Fighting Continues: Good for Ukraine... And Gold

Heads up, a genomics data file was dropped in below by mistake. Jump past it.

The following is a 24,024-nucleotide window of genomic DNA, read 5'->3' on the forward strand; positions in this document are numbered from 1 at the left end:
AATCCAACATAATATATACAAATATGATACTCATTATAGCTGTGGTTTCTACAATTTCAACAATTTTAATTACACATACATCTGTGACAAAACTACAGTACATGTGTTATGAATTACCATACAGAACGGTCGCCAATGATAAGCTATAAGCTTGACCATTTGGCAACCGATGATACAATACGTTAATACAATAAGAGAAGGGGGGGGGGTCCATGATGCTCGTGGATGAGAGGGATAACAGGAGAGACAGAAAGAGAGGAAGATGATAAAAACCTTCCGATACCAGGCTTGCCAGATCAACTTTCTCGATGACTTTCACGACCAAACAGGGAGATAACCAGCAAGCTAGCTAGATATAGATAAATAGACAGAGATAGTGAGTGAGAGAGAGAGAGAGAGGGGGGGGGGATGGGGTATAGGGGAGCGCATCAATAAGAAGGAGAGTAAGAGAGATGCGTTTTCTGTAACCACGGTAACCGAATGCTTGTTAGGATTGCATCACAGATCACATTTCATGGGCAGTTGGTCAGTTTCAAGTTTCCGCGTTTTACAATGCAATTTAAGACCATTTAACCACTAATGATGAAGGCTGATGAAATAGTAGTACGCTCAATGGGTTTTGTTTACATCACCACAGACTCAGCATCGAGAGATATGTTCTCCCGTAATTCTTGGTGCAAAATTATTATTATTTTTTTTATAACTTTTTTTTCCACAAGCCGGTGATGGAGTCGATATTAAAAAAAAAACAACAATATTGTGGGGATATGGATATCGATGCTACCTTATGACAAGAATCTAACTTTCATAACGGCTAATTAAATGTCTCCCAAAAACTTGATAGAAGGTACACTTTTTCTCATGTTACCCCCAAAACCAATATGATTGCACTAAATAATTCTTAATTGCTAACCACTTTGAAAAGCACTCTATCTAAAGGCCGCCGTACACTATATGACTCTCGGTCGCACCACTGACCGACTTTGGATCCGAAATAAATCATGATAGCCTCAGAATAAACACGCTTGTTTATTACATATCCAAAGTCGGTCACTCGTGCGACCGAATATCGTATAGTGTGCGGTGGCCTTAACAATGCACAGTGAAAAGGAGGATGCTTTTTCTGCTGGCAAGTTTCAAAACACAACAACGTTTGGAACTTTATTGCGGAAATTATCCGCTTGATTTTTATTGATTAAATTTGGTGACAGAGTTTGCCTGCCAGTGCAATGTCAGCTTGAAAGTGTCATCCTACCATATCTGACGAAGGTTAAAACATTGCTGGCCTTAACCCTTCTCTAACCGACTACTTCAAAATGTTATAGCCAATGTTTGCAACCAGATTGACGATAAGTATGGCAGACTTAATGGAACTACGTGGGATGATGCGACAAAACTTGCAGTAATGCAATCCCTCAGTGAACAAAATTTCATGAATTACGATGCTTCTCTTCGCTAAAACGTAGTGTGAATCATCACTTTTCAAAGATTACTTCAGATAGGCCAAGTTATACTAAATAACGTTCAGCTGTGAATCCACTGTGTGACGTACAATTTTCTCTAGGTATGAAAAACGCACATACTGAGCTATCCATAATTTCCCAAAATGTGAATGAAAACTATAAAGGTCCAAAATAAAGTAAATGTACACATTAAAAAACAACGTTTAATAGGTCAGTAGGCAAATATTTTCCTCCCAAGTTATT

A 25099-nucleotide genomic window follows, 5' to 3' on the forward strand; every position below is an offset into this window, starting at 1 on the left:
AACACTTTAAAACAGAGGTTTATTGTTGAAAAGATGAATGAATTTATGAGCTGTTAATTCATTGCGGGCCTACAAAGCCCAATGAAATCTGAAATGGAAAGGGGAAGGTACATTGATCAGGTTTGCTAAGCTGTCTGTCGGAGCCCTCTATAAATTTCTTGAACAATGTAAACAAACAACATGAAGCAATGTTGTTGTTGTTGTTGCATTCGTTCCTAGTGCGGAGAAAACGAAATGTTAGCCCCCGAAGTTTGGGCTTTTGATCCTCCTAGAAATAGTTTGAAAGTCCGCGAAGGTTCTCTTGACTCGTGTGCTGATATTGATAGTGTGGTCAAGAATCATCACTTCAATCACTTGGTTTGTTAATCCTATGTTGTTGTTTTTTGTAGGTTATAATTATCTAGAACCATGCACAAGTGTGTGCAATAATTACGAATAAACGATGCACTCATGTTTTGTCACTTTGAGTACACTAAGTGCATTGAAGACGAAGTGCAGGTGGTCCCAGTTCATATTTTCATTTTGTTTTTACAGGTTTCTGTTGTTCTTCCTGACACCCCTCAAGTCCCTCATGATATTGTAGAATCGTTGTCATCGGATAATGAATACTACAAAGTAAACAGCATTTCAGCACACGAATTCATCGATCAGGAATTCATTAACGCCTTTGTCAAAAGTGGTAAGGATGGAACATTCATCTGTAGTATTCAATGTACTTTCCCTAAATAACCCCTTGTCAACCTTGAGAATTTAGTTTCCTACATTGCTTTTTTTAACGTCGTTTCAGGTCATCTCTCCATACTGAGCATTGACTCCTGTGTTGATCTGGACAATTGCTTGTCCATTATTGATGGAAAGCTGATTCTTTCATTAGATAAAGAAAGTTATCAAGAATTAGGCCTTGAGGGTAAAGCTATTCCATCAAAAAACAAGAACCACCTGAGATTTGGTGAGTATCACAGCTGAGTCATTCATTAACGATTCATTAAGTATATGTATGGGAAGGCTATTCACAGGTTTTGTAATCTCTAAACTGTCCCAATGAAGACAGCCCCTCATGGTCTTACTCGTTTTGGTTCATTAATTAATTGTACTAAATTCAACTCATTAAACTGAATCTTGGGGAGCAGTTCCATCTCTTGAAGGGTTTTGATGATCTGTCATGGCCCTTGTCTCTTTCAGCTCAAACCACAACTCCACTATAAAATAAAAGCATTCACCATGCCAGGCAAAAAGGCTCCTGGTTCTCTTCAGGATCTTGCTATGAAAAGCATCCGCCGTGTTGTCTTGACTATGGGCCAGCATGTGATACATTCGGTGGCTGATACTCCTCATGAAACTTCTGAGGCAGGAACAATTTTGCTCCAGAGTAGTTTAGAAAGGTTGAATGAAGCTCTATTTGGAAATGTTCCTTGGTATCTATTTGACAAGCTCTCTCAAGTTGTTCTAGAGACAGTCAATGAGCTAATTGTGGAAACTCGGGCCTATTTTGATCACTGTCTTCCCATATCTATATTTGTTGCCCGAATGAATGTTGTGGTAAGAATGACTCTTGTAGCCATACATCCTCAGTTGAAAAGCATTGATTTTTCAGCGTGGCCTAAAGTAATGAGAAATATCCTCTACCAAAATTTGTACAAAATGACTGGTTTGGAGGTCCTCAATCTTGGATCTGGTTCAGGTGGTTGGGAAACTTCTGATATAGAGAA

Arkadiusz Sieron Arkadiusz Sieron 03.03.2022 16:10